Amira Pharmaceuticals announced some good news last week: The company has pharmacologically matched the results of a study with a murine knockout model that identified a novel target for treating idiopathic pulmonary fibrosis (IPF). Amira’s findings have already been the subject of an article in BioCentury and two stories on Xconomy.
Over 14 days of treatment with an experimental drug candidate, mice experienced a 40- to 60-percent reduction in fibrosis and inflammation, suggesting that Amira is well on its way to developing an oral medication fit to be studied in a human clinical setting.
Amira’s announcement is an exciting one, but the media’s interest in the story isn’t based solely on the merits of the data. The hits in BioCentury and Xconomy result, in large part, from preliminary footwork done by Russo Partners and Amira to familiarize reporters with the IPF space and cultivate interest in Amira’s program before the preclinical data was announced.
Our strategy on Amira’s behalf has focused on educating our media contacts about IPF and Amira’s promising program, which may produce one of the first viable treatments for this debilitating lung disease. We also highlighted the team’s focus on the bioactive lipid space and ability to rapidly develop the program – both of which provided excellent support for articles.
In working to raising awareness of the company’s earliest stage program, our goal is unusual in the realm of healthcare PR. Reporters tend to focus on the most advanced compounds in a company’s pipeline. When faced with a pitch about a preclinical program for a company like Amira with multiple clinical stage programs, they all wanted to know, “What’s so special about this preclinical program?”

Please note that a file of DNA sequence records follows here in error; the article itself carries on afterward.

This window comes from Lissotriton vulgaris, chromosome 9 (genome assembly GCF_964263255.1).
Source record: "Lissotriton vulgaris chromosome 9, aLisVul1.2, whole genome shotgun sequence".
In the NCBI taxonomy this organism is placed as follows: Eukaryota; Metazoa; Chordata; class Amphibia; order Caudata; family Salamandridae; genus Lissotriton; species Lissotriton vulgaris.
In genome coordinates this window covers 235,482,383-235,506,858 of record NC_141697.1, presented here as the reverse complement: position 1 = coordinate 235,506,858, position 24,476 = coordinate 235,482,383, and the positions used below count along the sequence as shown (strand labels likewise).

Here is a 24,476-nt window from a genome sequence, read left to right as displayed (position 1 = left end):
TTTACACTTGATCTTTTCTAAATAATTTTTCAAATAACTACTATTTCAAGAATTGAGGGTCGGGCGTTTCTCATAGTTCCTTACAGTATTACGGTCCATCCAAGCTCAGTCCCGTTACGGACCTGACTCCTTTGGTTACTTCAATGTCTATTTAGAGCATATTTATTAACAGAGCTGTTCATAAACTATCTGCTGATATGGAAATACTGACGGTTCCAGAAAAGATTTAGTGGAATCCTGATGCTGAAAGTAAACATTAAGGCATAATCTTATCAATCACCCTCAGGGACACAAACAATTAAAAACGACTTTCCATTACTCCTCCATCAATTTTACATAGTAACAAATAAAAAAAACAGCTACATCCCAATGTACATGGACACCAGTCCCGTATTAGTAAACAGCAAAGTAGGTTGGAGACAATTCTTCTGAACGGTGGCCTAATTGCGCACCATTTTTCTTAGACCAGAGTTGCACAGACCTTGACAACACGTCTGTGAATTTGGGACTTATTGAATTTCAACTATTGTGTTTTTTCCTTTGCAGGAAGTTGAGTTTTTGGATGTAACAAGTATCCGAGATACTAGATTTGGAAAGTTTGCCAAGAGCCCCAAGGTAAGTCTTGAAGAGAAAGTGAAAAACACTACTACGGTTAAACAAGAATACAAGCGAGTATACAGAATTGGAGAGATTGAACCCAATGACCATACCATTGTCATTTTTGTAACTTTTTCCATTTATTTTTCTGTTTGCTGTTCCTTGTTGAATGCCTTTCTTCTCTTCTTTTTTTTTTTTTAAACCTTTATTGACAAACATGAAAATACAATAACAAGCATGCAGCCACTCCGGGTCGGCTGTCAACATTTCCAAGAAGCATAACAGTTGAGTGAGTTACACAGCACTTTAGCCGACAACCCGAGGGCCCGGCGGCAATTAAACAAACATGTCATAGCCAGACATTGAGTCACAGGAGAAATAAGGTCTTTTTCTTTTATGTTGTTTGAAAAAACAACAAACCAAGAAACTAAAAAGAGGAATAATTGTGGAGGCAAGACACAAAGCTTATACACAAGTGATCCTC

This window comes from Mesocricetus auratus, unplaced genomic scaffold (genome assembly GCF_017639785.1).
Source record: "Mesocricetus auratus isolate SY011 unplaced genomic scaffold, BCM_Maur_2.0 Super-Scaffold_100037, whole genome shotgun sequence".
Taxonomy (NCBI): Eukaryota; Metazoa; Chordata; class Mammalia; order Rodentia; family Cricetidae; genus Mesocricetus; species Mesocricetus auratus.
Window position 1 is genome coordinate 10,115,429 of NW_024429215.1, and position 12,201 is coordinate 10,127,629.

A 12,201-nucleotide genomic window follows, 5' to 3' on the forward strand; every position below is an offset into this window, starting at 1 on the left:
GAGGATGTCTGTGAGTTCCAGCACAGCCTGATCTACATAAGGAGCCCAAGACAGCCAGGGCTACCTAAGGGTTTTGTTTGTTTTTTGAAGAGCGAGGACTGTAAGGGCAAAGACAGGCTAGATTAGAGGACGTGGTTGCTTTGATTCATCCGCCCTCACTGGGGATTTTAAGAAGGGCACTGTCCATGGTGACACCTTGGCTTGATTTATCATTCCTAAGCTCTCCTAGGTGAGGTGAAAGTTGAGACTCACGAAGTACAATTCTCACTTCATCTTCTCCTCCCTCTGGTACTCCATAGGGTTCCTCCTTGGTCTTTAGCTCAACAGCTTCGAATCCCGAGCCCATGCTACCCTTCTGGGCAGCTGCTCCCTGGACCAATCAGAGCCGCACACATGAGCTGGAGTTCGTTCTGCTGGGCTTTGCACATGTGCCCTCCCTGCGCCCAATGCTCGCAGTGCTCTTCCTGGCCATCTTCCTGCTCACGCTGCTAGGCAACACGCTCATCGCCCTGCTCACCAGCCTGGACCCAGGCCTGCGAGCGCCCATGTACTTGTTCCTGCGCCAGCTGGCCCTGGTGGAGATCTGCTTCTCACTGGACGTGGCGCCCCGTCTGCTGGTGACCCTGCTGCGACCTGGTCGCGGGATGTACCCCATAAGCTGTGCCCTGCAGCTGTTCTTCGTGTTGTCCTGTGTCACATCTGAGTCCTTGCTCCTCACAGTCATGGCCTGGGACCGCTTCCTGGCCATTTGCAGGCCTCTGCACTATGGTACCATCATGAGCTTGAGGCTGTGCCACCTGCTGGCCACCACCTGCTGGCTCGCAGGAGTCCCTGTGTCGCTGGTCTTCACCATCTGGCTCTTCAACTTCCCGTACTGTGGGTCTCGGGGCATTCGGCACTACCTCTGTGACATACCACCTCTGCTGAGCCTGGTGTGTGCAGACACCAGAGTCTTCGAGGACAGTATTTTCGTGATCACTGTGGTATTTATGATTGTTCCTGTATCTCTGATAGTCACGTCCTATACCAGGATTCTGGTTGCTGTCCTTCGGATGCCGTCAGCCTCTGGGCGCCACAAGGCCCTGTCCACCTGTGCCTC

Here is where our introductory outreach to reporters becomes important. We can answer that question by educating journalists about the bleak contours of the therapeutic landscape where Amira’s drug will land if it is approved.
Approximately 50,000 people in the U.S. are diagnosed each year with IPF, which is a chronic disease marked by the accumulation of scar tissue in the lungs. There are no approved treatment options aside from a lung transplant.
Amira’s drug targets a receptor called LPA1, which is involved in inflammation and wound healing. LPA1 was identified as a potential target for IPF treatment by researchers at Harvard Medical School, who published a paper in the Jan. 2008 issue of Nature announcing that LPA1-knockout mice were better protected from fibrosis and mortality than their control counterparts.
Within 14 months, Amira replicated these results with a small molecule. The speed of this turnaround was useful in piquing reporters’ interest in Amira. Russo Partners turned the company’s findings about their experimental drug into a much bigger story by situating the data within the bigger story of IPF and the void of available treatments.
By taking the preliminary steps to educate reporters about Amira and the IPF space, we can continue to set the stage with journalists for further coverage in the months to come.